Boats & Barges

Mississippi River Drops To ‘Severe’ Levels

The drought that has engulfed the entire northern hemisphere, including the western half of the United States, for much of this year, is catching up with the Mississippi River at the most anxious time for farmers—right at harvest season.

The ACBL newsletter American Currents reports, “River levels continue to fall on the Mississippi River with severe impacts to navigation not seen since 1988.” On October 3, the New Orleans Engineer District closed Harvey Lock, at the mouth of the Harvey Canal where it enters the Mississippi River, until further notice “due to risk from reverse head conditions as a result of low water levels on the Mississippi River.”

At Stack Island on the Lower Mississippi, about 200 miles north of New Orleans, the barge industry has agreed to let the Corps close the river and dredge for 36 hours, then start passing traffic. At this writing, the industry was managing a barge queue that stood at 79 northbound tows with 1,488 barges and 59 southbound tows with 875 barges, for a total queue of 138 tows with 2,363 barges.

UPDATE: Stack Island Barge Queue Being Cleared

The Corps of Engineers dredge Hurley, homeported in the Memphis Engineer District, has been doing emergency dredging of the channel at Stack Island, Mile 484, to help clear a backlog of 74 northbound tows with 1,138 barges and 111 southbound tows with 1,754 barges—a total of 2,892 barges in 185 tows.

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Once buoys were reset, the first northbound test tow showed a positive depth of 12 feet. After a southbound test tow has cleared, the Coast Guard will broadcast and open the channel to northbound traffic and clear the northbound queue. After the northbound traffic has cleared, the Coast Guard will transition to southbound traffic.

Vessel operators must contact the port of St. Louis to verify that their transiting vessels have the latest updated river channel and buoy information loaded onto their electronic navigation systems.

The dredge Hurley will stay on site to monitor until the morning of Oct. 9 (Sunday), after which it will move to Mile 681, where a shallow spot has held up a smaller queue of 21 tows.

– David Murray

Coast Guard Sector Lower Mississippi River reported eight groundings in the past week due to low water levels. There were reports of barge groundings October 4 near Stack Island, Miss., with a restriction from Mile 478 to 492 and in Memphis, Tenn., and a waterway closure from Mile 686 to 676.

“Due to low water levels on the Lower Mississippi River, we have seen an increase in commercial vessel groundings,” said Capt. Eric Carrero, director of Western Rivers and Waterways at the Eighth Coast Guard District. “In response, the Coast Guard established a Marine Transportation System Recovery Unit with our federal, state, local, and maritime industry partners to facilitate safe navigation and the continued flow of commerce along the affected waterways.”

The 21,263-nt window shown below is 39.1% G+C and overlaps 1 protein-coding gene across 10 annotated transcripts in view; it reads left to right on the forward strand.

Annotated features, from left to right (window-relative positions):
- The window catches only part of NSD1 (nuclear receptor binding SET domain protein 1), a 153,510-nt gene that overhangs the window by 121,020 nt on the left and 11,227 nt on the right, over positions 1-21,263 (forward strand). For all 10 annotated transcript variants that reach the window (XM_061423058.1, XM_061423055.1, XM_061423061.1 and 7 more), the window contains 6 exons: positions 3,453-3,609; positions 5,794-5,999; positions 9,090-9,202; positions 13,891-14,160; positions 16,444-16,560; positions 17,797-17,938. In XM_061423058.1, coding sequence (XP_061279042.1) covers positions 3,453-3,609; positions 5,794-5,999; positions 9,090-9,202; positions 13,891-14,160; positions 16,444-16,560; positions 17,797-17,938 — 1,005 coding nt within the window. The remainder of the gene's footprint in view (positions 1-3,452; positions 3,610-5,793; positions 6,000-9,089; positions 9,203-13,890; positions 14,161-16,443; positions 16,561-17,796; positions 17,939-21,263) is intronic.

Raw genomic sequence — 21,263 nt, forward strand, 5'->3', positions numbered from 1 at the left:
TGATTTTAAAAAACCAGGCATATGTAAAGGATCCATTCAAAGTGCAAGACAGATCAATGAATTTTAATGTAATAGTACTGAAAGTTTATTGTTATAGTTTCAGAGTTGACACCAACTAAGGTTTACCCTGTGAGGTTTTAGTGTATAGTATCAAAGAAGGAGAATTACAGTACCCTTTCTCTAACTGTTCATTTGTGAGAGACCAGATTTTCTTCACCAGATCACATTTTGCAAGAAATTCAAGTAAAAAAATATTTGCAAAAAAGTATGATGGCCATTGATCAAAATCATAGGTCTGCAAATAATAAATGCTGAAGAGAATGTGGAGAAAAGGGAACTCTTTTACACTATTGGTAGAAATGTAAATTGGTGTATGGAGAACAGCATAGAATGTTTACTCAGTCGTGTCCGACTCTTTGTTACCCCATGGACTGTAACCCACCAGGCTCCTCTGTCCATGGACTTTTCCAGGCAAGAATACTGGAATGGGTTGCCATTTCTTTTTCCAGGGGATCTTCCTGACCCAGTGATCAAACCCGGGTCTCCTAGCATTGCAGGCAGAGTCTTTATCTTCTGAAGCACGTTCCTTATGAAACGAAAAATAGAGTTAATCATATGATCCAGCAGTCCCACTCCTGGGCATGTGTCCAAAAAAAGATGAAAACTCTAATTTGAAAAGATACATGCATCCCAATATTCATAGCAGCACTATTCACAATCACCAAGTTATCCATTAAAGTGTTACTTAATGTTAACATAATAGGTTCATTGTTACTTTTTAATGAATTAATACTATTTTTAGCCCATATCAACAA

The unit was established to coordinate and facilitate waterway recovery, track the status of the waterway, recommend courses of action to the captain of the port, resume maritime commerce flow and provide a forum for all stakeholders.

Flows from Gavins Point Dam on the Missouri River will be reduced in late November, which will drop Mississippi River levels further by December 1 without rain relief. The Missouri River normally contributes up to 45 percent of the Mississippi River’s flow, and more during droughts.

Grain Barges

Tight barge supply has resulted in low grain barge volumes and high rates, according to the Grain Transportation Report released September 29 by the U.S. Department of Agriculture. For the week ending September 24, year-to-date downbound grain volumes on the Mississippi River reached 23.9 million tons, 4 percent lower than the five-year average and 10 percent lower than the same period last year.

Since the beginning of September, 1,890 grain barges have unloaded in New Orleans, about 39 percent fewer than the five-year average. Similarly, barge freight rates have increased steadily since early August. As of September 27, the St. Louis barge rate for export grain was a record 1,250 percent of tariff ($49.88 per ton), 95 percent higher than the five-year average, and 58 percent higher than the same period last year.

Rail Service Struggling

Meanwhile, according to the grain report, Class I rail service is still struggling. Poor service in the first half of the year led to a two-day hearing in April at the Surface Transportation Board on urgent rail service issues. The railroads were required to provide detailed service recovery plans and weekly status updates to the STB. Since June, grain rail service has improved but challenges remain, and at the same time, grain carloads have been declining.